IoT has been a promise long in the making. This time around, it may finally deliver.
The main concept behind the Internet of Things (IoT), in which devices get to exchange data signals and work complementarily with each other, is not new. Machine-to-Machine (M2M), IoT’s predecessor in the tech terminology race, has been around for over two decades now. For example, smart electricity meters (which dispense with the need for manual readings while sending consumption data straight to utility companies) amounted to about 39 million units in Europe at the end of 2008. Hardly, thus, a brand new technology for 2019.
“What is novel, though, is the unique combination of factors that can catapult IoT to new levels of complexity, sophistication and adoption.”
Recent breakthroughs have thus aligned and, with seemingly perfect timing, paved the way for a step change in the IoT reality:
- Mobile networks, the preferred mode of communications for non-static IoT devices, are advancing into a 5th generation of capabilities (5G). They will be able to handle a much higher density of devices per area of coverage, with much higher throughputs and much lower latencies than today’s 4th generations do. That will unlock, simultaneously, the combined ability to serve more IoT units, with heavier data exchanges and quicker round-trip responses between them.
- Wi-Fi, a natural connectivity choice for static IoT devices (which do not need to move around and can be directly powered with grid electricity), is on the verge of moving to its 6th iteration, known as Wi-Fi 6. Wi-Fi 6 will be able to deliver faster throughputs, consume less energy and manage – much like 5G – a higher density of connected devices than Wi-Fi 5 currently can.
- Information processing has shifted away from devices and into remote servers (also known as ‘the cloud’ or, when those servers are physically close to the devices they serve, ‘the edge cloud’). With that, heavy duty computations can be carried out elsewhere while still having their outputs fed into unassuming, simple devices. Voice recognition is perhaps the poster child of this fracture: humans talk to local devices and then their voice is processed, interpreted and responded to in robust cloud servers, which can then just send back to the devices the instructions on how they should ‘respond’.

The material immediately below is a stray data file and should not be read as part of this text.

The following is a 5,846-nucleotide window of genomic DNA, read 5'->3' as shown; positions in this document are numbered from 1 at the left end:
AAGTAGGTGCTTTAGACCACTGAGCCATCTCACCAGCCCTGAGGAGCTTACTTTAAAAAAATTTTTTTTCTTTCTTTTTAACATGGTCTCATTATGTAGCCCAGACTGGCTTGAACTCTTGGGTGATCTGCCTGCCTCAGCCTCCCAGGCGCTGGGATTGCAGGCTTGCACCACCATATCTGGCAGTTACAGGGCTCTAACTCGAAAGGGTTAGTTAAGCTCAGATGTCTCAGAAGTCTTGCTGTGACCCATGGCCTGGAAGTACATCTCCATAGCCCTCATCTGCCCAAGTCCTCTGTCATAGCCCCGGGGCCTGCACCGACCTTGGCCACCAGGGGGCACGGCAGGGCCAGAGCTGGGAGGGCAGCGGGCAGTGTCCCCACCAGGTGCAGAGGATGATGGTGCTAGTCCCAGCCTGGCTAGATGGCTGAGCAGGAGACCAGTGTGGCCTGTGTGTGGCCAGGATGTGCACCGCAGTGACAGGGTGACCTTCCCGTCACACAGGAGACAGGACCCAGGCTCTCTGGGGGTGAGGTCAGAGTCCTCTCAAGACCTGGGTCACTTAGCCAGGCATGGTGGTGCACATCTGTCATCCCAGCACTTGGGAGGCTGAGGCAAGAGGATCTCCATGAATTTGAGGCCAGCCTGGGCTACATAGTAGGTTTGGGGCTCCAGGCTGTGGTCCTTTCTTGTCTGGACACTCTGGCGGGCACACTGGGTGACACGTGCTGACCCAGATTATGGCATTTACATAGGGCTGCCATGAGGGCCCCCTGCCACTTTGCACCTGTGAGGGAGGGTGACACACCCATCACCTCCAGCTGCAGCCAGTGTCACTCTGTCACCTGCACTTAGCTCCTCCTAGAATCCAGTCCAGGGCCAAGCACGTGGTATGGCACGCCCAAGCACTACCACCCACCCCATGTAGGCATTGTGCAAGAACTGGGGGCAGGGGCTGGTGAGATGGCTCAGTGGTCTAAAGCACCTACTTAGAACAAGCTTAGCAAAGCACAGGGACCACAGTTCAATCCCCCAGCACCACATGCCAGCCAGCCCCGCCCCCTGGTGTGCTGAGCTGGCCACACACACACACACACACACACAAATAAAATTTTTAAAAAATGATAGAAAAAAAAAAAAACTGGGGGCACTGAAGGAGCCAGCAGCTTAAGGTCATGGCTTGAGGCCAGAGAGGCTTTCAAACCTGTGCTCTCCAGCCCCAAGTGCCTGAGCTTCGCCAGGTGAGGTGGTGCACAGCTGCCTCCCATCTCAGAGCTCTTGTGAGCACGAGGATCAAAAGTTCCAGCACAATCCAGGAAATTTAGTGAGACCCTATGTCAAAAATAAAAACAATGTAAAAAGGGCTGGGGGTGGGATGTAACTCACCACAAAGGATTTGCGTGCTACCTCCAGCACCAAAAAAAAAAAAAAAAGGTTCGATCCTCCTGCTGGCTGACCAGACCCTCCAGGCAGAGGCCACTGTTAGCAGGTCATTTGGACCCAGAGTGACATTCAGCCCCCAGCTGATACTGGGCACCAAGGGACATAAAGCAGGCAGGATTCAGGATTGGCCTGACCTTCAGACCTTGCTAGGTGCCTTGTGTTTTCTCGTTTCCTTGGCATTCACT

Add those elements together and what you get is the ideal platform for IoT use cases to grow in scope, depth and volume. Entire verticals may be upended – or simply created from scratch – with this newly-found abundance of machine connectivity and data exchanges.
This explosive growth presents Communications Service Providers (CSPs) with unprecedented opportunities to capture new revenue streams. From connectivity alliances with IoT vendors to state-of-the-art solutions for enterprise customers, their up-selling options are likely to be significant.
To have a shot at those opportunities, CSPs must first see and understand how the deluge of IoT devices will be connecting over their networks. Only then will they be able to capitalise on the value from the new IoT market, negotiate profitable partnerships with technology vendors and build new service offerings that can give them a genuine leg-up.
At Niometrics, we believe that much of that intelligence will come from applying network analytics onto the IoT landscape. That can give CSPs real-time and historical insights about the number of active IoT connections, the type and volume of their associated data usage, APN-based statistics, as well as key Quality of Service (QoS) analytics down to cause codes level. Marketing teams will gain a multi-perspective and complete view of the IoT ecosystem on the network, enabling them to forge strategic alliances with IoT vendors to chase new monetisation opportunities.
With all that, CSPs may ultimately aspire to go beyond offering pure connectivity while actively shaping the IoT ecosystems forming on top of their networks.